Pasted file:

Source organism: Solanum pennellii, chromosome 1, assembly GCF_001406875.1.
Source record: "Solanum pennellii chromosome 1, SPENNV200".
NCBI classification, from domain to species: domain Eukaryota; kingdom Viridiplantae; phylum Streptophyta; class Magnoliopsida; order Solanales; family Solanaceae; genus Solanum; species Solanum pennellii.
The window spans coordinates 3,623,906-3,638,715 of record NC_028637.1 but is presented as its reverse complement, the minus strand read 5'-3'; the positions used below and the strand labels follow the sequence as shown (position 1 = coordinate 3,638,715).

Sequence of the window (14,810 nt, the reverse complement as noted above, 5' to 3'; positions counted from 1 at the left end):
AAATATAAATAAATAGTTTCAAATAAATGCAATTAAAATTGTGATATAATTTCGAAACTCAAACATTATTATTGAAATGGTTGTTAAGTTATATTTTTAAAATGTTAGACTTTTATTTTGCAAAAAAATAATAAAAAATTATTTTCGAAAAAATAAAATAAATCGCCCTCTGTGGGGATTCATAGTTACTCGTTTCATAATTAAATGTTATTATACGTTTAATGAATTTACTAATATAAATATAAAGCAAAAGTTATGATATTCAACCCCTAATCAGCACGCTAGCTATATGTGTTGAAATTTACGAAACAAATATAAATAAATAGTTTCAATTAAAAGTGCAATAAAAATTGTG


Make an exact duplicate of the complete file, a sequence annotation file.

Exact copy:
Source organism: Solanum pennellii, chromosome 1, assembly GCF_001406875.1.
Source record: "Solanum pennellii chromosome 1, SPENNV200".
NCBI classification, from domain to species: domain Eukaryota; kingdom Viridiplantae; phylum Streptophyta; class Magnoliopsida; order Solanales; family Solanaceae; genus Solanum; species Solanum pennellii.
The window spans coordinates 3,623,906-3,638,715 of record NC_028637.1 but is presented as its reverse complement, the minus strand read 5'-3'; the positions used below and the strand labels follow the sequence as shown (position 1 = coordinate 3,638,715).

Sequence of the window (14,810 nt, the reverse complement as noted above, 5' to 3'; positions counted from 1 at the left end):
AAATATAAATAAATAGTTTCAAATAAATGCAATTAAAATTGTGATATAATTTCGAAACTCAAACATTATTATTGAAATGGTTGTTAAGTTATATTTTTAAAATGTTAGACTTTTATTTTGCAAAAAAATAATAAAAAATTATTTTCGAAAAAATAAAATAAATCGCCCTCTGTGGGGATTCATAGTTACTCGTTTCATAATTAAATGTTATTATACGTTTAATGAATTTACTAATATAAATATAAAGCAAAAGTTATGATATTCAACCCCTAATCAGCACGCTAGCTATATGTGTTGAAATTTACGAAACAAATATAAATAAATAGTTTCAATTAAAAGTGCAATAAAAATTGTG